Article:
In June of 2001, Peter Watkins defined the term Cross Site Request Forgery – pronounced Sea Surf. He keeps that discussion here: http://www.tux.org/~peterw/csrf.txt
I’d posted a copy of this text localy on my site and now I’ve now found I have a number of people linking to it.
So, I thought I’d turn it into an object lesson demonstration.
If you got to this link by clicking on a link to http://www.TheCodeCave.com/csrf.txt, you may be surprised to noticed that you are not looking a text file. That’s because I’ve intercepted your request and sent it to another location on my site. This is what a CSRF attack does however it bounces the attack back at you. I could have just as easily detected if you were an admin in any of the most popular open source projects out there, sent you to your site with an attack tailored to your software and then without taking a breath, put you into the text file again. Kinda scary isn’t it?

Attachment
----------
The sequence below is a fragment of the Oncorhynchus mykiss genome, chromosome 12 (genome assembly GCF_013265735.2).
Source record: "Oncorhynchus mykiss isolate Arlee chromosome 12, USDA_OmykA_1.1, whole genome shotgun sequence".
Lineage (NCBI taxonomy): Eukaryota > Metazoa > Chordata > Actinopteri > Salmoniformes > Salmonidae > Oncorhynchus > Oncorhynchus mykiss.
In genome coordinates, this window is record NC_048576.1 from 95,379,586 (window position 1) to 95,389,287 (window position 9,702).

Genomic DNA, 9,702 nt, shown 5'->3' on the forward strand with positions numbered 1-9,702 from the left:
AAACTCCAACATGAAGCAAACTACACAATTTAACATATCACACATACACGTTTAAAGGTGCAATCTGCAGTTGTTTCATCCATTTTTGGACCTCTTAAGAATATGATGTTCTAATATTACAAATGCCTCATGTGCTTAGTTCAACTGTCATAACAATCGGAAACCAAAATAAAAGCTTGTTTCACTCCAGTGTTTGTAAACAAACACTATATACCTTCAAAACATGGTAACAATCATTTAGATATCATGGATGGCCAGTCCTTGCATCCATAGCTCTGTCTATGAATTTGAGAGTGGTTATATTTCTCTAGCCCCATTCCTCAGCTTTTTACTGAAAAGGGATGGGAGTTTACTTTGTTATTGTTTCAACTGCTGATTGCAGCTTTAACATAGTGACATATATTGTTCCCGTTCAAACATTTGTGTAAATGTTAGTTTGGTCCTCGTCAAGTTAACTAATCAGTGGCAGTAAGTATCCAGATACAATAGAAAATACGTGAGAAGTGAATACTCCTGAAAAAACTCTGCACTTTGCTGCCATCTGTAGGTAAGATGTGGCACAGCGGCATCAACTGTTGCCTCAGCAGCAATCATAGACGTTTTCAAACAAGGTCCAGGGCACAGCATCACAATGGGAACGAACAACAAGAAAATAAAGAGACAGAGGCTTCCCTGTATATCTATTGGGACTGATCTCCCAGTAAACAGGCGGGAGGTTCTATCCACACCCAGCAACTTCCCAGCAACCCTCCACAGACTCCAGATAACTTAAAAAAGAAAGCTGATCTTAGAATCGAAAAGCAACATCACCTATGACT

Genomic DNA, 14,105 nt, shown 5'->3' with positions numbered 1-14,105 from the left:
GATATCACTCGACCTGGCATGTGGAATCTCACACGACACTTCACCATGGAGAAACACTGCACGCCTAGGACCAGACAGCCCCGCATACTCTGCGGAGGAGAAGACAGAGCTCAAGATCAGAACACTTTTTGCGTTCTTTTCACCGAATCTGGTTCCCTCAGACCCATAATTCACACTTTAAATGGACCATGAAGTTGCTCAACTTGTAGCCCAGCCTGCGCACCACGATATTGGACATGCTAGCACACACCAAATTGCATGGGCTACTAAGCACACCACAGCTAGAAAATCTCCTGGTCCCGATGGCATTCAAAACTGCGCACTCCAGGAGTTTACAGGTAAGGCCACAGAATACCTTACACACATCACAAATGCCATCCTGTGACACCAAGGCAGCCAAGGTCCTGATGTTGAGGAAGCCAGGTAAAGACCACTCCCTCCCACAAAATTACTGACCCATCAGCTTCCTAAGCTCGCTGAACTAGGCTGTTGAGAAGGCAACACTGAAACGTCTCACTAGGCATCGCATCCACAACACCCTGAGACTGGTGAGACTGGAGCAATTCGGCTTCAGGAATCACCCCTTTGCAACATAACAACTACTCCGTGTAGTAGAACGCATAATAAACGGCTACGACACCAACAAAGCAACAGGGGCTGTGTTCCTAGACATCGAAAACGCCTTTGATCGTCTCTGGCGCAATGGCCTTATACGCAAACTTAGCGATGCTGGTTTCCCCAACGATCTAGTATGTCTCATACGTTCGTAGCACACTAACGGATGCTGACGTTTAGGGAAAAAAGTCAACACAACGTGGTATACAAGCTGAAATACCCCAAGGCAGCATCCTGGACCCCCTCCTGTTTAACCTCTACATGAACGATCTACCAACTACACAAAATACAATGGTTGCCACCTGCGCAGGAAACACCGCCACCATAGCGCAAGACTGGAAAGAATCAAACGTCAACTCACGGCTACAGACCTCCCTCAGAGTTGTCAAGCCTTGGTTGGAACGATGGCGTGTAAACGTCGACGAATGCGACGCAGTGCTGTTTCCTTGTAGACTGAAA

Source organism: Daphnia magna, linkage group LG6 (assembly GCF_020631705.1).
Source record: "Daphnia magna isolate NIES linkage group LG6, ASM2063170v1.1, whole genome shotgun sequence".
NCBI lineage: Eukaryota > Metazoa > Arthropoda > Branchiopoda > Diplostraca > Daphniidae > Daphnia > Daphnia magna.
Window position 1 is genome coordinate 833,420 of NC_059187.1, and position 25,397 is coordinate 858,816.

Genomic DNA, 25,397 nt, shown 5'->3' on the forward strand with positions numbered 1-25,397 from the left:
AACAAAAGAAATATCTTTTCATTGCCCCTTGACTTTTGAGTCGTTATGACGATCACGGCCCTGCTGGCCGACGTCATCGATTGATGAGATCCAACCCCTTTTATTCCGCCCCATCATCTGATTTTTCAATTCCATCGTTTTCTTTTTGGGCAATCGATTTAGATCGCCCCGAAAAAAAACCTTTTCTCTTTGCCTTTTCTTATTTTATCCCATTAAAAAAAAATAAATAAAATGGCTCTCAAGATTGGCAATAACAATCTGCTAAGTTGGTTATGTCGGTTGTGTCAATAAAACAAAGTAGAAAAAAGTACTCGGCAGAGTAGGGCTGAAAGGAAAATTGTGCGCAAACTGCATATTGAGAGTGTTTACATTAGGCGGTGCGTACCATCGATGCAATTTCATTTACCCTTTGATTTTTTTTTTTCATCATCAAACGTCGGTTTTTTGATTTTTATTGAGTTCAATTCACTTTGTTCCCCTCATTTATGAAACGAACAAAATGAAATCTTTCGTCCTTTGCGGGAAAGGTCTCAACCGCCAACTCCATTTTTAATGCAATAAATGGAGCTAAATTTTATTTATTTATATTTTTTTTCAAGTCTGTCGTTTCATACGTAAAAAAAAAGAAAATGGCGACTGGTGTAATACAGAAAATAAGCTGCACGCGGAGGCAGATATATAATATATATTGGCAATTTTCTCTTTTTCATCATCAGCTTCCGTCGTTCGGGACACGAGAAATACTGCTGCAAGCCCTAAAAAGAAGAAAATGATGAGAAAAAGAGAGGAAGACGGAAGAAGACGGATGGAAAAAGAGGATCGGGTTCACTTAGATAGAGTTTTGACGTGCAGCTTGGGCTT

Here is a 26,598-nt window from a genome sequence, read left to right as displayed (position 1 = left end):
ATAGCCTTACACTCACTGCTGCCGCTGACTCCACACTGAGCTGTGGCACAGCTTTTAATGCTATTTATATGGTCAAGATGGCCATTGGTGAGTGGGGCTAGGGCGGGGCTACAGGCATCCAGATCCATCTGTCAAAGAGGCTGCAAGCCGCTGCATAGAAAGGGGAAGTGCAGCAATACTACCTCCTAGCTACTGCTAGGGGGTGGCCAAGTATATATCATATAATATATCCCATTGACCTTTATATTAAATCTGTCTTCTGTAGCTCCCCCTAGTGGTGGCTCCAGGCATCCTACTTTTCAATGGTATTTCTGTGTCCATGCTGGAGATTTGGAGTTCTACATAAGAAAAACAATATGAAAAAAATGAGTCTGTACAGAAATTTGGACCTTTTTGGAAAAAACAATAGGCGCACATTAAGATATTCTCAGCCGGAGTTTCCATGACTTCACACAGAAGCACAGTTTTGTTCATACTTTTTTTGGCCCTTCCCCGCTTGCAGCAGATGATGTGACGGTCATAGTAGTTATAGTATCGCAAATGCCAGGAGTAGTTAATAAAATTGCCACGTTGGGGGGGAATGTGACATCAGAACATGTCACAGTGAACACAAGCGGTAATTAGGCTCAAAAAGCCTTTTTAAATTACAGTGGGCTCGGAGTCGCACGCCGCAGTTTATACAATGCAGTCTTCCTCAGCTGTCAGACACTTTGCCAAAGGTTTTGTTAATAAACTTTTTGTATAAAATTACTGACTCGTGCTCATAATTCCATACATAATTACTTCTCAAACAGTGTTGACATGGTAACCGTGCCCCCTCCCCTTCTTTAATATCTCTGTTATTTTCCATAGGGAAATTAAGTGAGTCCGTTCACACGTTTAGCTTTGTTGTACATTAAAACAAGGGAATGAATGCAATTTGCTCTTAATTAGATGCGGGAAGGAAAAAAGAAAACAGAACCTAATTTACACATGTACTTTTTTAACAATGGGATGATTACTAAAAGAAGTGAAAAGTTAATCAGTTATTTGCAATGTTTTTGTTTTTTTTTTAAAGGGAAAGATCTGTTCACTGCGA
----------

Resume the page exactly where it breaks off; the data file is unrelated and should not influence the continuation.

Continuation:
The trick is to address the danger by making sure that all of your web pages are secure. I’ve been planning for a long time to write a series of post describing what I’ve learned about PHP security. I just haven’t figured out a way to do it without creating a tutorial site. If you check back here: http://www.thecodecave.com/?cat=7 periodically, you can see what I’ve come up with.